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Project Swell

Project SWELL (Stewardship: Water Education for Lifelong Leadership) is a school-based science curricula that teaches children about the importance of the region's recreational waterways. The impact of human-water interaction is explored through a well-balanced, comprehensive, and hands-on water quality and pollution prevention course of study. Through classroom presentations, Project SWELL helps to empower and educate students about how to understand and improve the condition of San Diego waterways.

Project SWELL is administered through a a ground-breaking partnership between the City of San Diego, the San Diego Unified School District (SDUSD) and San Diego Coastkeeper a local environmental organization. These partners have succeeded in meeting a common goal: enhancement of existing science curricula to better address pressing environmental issues related to local watersheds.

History

Beginning with an innovative lesson plan for fifth graders, Project Swell has grown to encompass curricula for second, fourth and sixth grade classrooms as well. Additional lesson plans geared toward the interests and learning style of kindergarten-aged students and other lessons for seventh-graders will soon be unveiled. The success of Project Swell has allowed the program to expand into fifth and sixth grade classrooms in the Oceanside Unified School District.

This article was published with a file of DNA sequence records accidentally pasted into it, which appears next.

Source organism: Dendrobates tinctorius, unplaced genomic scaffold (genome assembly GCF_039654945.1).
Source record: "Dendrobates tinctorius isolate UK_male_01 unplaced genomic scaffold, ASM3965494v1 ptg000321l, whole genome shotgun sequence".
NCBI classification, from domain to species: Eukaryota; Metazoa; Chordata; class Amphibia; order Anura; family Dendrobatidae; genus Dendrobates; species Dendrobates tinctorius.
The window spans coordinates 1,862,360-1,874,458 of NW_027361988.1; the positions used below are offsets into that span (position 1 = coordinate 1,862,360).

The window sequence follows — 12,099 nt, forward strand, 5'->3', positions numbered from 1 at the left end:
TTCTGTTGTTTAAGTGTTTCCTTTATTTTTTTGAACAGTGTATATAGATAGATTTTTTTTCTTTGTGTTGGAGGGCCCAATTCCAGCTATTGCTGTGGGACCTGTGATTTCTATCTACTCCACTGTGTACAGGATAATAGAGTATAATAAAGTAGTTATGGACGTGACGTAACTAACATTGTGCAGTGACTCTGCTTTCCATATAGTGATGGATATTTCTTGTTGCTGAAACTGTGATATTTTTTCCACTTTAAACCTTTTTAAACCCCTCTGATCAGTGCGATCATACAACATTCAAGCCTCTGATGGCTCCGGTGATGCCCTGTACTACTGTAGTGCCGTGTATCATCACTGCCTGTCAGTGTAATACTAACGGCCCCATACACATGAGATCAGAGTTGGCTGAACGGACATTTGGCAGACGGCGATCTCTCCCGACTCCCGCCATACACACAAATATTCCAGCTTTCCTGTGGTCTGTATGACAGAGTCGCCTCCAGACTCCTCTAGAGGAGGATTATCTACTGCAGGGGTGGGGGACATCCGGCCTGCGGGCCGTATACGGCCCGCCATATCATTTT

Curricula Highlights

Second Grade: Pebbles, Sand, and Silt- The second grade curriculum, Pebbles, Sand, and Silt, was rolled out to 10,222 students in spring 2008 with professional development occurring in the summer and fall of 2008.

Fourth Grade: Ecosystems- The fourth grade Ecosystems kit was integrated in the fall of 2007 to approximately 10,661 students.

Fifth Grade: Water- Project SWELL's first unit was issued to correspond with the fifth grade Water kit used by the SDUSD. The fifth grade unit reaches approximately 10,668 students each year.

Sixth Grade: Landforms- The sixth grade curriculum, Landforms kit, was completed and began circulating to approximately 10,019 students in the spring of 2006.